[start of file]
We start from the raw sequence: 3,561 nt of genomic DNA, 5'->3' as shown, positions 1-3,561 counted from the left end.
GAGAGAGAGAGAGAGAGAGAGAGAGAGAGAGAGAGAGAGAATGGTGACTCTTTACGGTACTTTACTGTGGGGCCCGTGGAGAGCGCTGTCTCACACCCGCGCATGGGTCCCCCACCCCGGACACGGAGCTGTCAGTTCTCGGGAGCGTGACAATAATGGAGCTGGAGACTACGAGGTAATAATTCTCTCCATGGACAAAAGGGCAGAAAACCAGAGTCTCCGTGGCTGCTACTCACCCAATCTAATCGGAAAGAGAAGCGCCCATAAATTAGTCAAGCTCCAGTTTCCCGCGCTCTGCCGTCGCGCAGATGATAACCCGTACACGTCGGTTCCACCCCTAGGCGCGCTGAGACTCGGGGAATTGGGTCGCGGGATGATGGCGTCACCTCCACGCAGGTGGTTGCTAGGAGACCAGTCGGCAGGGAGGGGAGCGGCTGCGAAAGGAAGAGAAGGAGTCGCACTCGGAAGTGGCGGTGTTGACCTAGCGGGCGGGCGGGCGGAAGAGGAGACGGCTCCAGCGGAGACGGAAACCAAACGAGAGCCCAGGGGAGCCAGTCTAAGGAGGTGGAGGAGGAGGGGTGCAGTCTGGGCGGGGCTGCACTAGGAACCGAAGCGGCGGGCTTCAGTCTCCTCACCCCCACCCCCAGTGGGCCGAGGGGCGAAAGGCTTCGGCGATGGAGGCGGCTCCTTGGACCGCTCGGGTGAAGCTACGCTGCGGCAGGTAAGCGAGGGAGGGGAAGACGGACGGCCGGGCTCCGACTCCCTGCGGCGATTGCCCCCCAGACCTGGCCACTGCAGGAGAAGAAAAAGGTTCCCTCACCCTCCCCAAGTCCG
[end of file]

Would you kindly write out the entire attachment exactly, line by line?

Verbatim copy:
We start from the raw sequence: 3,561 nt of genomic DNA, 5'->3' as shown, positions 1-3,561 counted from the left end.
GAGAGAGAGAGAGAGAGAGAGAGAGAGAGAGAGAGAGAGAATGGTGACTCTTTACGGTACTTTACTGTGGGGCCCGTGGAGAGCGCTGTCTCACACCCGCGCATGGGTCCCCCACCCCGGACACGGAGCTGTCAGTTCTCGGGAGCGTGACAATAATGGAGCTGGAGACTACGAGGTAATAATTCTCTCCATGGACAAAAGGGCAGAAAACCAGAGTCTCCGTGGCTGCTACTCACCCAATCTAATCGGAAAGAGAAGCGCCCATAAATTAGTCAAGCTCCAGTTTCCCGCGCTCTGCCGTCGCGCAGATGATAACCCGTACACGTCGGTTCCACCCCTAGGCGCGCTGAGACTCGGGGAATTGGGTCGCGGGATGATGGCGTCACCTCCACGCAGGTGGTTGCTAGGAGACCAGTCGGCAGGGAGGGGAGCGGCTGCGAAAGGAAGAGAAGGAGTCGCACTCGGAAGTGGCGGTGTTGACCTAGCGGGCGGGCGGGCGGAAGAGGAGACGGCTCCAGCGGAGACGGAAACCAAACGAGAGCCCAGGGGAGCCAGTCTAAGGAGGTGGAGGAGGAGGGGTGCAGTCTGGGCGGGGCTGCACTAGGAACCGAAGCGGCGGGCTTCAGTCTCCTCACCCCCACCCCCAGTGGGCCGAGGGGCGAAAGGCTTCGGCGATGGAGGCGGCTCCTTGGACCGCTCGGGTGAAGCTACGCTGCGGCAGGTAAGCGAGGGAGGGGAAGACGGACGGCCGGGCTCCGACTCCCTGCGGCGATTGCCCCCCAGACCTGGCCACTGCAGGAGAAGAAAAAGGTTCCCTCACCCTCCCCAAGTCCG